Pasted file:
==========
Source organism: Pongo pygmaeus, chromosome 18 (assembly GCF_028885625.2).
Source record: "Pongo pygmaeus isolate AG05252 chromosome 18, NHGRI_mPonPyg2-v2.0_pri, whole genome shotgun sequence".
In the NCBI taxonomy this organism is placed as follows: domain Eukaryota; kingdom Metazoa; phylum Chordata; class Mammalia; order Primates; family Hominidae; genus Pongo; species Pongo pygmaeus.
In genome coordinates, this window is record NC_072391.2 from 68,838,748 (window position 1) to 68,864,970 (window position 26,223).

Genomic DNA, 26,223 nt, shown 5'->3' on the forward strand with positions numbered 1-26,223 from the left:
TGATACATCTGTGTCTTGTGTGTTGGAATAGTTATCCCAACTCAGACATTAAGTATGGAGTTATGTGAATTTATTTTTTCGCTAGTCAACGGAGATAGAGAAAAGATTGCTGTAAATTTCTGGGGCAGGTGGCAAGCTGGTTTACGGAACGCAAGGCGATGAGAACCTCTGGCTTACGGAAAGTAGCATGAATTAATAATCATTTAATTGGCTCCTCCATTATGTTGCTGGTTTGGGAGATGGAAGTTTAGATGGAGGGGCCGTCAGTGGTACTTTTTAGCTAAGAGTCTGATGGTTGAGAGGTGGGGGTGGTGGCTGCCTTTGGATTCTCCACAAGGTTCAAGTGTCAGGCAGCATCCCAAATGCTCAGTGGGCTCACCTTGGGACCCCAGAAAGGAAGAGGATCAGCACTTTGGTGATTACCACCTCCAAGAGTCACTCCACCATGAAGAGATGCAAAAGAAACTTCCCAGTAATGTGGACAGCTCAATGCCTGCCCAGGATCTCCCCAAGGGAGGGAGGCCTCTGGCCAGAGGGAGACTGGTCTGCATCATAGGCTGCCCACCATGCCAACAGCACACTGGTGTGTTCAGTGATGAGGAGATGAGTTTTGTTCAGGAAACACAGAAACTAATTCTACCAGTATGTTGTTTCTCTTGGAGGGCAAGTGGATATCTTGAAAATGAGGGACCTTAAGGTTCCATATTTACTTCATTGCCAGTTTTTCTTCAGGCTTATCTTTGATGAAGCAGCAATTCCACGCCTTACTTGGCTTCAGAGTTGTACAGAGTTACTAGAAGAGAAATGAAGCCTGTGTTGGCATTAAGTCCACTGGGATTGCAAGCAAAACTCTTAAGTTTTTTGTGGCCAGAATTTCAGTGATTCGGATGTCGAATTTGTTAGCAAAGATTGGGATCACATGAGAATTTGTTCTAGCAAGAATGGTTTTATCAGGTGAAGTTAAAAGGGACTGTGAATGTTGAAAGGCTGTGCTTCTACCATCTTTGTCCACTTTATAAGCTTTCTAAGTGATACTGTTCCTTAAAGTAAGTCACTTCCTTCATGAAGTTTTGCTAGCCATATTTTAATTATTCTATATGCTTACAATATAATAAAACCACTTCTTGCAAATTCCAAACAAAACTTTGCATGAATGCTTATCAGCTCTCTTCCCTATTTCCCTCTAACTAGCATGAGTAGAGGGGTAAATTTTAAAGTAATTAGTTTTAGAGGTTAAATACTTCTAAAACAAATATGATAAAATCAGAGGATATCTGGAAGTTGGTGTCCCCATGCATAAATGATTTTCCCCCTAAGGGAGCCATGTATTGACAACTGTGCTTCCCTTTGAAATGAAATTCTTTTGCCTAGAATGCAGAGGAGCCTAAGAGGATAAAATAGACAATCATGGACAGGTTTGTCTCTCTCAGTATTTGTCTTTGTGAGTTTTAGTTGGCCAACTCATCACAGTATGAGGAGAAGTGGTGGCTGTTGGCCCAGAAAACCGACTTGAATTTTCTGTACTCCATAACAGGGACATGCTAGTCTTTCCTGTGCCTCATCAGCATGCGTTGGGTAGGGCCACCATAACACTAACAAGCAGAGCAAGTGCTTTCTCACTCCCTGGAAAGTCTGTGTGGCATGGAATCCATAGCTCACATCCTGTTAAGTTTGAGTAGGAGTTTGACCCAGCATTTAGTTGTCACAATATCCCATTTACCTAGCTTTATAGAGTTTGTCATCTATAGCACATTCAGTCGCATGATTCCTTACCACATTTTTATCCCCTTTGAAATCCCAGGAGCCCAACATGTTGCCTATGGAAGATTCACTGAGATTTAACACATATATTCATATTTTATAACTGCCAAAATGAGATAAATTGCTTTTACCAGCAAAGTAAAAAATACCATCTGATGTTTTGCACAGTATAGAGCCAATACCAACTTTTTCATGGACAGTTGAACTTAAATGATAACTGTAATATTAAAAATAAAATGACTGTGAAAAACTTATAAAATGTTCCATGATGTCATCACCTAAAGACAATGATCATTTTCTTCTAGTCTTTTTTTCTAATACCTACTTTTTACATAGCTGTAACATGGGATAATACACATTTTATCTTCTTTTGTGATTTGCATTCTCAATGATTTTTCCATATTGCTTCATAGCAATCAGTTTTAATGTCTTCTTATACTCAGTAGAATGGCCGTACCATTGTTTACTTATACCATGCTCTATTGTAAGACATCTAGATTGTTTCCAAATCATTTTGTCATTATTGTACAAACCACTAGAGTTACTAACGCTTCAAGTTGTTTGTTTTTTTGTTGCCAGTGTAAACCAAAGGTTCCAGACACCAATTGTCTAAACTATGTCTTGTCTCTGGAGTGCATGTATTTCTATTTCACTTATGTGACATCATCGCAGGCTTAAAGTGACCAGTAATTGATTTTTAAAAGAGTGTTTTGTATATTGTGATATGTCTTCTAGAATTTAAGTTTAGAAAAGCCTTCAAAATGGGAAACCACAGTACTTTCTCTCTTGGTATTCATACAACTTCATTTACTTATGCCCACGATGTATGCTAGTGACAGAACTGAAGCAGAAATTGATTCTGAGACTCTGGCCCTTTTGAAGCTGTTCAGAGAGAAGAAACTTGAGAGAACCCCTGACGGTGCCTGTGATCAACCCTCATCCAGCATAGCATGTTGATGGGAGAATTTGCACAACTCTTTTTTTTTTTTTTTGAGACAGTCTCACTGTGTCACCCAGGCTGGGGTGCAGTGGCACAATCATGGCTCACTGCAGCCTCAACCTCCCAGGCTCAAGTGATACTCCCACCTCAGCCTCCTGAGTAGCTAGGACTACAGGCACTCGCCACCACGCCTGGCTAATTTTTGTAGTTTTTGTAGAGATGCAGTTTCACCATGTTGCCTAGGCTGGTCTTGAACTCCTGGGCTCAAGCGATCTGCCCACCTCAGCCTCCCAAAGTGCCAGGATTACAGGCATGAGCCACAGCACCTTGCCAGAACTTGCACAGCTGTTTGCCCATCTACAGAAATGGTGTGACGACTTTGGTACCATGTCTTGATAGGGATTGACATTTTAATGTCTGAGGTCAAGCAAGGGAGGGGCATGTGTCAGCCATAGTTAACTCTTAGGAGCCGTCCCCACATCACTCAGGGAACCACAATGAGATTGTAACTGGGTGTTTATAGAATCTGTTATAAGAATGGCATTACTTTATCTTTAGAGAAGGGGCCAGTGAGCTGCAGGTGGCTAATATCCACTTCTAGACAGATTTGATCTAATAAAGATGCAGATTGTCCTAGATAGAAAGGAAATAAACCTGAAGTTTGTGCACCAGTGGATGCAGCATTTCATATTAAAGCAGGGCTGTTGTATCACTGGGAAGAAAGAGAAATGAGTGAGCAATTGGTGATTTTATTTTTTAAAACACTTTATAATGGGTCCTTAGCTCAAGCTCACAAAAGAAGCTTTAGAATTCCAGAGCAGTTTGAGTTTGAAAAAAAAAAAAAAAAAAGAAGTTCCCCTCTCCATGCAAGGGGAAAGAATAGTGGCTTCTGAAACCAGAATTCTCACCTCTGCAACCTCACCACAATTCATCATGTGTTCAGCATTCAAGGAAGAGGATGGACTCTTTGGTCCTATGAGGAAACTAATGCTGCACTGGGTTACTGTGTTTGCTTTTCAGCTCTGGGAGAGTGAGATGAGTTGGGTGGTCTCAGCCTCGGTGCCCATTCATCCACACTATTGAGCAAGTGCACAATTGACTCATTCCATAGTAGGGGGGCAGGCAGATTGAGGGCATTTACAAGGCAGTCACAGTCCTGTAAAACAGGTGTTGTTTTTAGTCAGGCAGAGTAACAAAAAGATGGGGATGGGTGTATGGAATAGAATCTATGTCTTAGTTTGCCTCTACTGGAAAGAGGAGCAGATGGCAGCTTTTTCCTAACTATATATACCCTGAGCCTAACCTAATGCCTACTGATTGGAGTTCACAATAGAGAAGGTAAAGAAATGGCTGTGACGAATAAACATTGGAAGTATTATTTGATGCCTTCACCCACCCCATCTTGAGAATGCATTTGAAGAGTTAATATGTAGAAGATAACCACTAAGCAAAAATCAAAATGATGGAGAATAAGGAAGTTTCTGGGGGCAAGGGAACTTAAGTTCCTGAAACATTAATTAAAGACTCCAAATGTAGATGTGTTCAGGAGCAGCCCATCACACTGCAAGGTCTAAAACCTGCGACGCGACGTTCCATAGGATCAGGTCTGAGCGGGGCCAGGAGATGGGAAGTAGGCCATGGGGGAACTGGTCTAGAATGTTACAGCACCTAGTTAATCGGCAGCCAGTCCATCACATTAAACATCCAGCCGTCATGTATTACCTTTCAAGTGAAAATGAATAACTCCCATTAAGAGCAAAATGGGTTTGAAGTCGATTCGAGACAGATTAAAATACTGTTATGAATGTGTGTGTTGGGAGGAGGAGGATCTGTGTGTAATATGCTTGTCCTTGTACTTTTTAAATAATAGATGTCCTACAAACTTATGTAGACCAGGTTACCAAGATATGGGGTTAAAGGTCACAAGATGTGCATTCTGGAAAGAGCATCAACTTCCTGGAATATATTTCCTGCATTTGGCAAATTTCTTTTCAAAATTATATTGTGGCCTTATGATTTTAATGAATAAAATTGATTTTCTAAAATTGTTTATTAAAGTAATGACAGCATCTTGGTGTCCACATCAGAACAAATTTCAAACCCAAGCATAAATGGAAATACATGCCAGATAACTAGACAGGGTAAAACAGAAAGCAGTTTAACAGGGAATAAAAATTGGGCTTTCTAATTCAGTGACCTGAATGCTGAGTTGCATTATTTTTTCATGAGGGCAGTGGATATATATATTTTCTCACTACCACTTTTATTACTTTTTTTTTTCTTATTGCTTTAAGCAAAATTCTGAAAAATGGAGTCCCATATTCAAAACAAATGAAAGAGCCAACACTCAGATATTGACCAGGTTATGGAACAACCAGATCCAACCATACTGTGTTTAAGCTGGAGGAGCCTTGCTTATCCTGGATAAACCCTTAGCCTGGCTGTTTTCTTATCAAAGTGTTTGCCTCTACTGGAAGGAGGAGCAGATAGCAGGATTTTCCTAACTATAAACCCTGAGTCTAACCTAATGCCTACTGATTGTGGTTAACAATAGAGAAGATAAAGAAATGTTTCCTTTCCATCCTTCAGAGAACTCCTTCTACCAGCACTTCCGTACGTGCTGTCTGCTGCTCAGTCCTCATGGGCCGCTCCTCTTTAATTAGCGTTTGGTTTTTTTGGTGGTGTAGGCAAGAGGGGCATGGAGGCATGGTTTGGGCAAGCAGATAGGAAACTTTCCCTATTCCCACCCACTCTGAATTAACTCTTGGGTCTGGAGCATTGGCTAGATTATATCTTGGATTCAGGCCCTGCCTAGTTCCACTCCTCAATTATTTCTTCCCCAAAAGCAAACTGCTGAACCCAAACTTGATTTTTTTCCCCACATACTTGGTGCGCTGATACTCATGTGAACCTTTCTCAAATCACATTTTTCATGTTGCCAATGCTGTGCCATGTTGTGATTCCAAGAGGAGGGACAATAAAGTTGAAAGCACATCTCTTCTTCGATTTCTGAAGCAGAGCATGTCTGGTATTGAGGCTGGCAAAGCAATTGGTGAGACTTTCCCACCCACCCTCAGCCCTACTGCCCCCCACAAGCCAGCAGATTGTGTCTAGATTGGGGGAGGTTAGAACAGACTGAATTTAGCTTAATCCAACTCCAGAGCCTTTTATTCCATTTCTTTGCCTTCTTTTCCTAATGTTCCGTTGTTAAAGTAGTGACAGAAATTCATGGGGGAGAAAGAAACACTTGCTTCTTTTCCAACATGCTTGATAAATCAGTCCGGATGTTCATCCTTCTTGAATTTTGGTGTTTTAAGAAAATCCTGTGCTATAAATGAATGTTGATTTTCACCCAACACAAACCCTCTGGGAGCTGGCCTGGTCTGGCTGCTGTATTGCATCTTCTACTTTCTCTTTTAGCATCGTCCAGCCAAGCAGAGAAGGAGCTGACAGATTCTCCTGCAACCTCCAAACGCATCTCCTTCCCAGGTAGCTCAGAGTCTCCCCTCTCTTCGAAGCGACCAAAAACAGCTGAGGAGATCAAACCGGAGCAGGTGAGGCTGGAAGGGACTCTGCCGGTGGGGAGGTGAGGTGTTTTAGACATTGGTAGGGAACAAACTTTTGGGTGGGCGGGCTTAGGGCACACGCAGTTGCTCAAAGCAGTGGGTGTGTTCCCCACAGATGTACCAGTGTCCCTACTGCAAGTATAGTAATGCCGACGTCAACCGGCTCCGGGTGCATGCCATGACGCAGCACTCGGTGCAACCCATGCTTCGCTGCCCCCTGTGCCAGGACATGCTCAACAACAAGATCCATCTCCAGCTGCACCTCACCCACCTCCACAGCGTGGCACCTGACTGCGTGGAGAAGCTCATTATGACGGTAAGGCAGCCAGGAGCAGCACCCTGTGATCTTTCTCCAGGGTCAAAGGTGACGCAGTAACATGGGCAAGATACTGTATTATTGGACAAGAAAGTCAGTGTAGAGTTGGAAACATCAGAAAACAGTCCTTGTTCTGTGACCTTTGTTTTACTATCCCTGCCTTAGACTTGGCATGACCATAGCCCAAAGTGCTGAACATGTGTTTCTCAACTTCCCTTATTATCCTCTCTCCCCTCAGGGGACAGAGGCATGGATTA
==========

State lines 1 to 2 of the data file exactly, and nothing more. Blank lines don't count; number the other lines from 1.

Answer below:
Source organism: Pongo pygmaeus, chromosome 18 (assembly GCF_028885625.2).
Source record: "Pongo pygmaeus isolate AG05252 chromosome 18, NHGRI_mPonPyg2-v2.0_pri, whole genome shotgun sequence".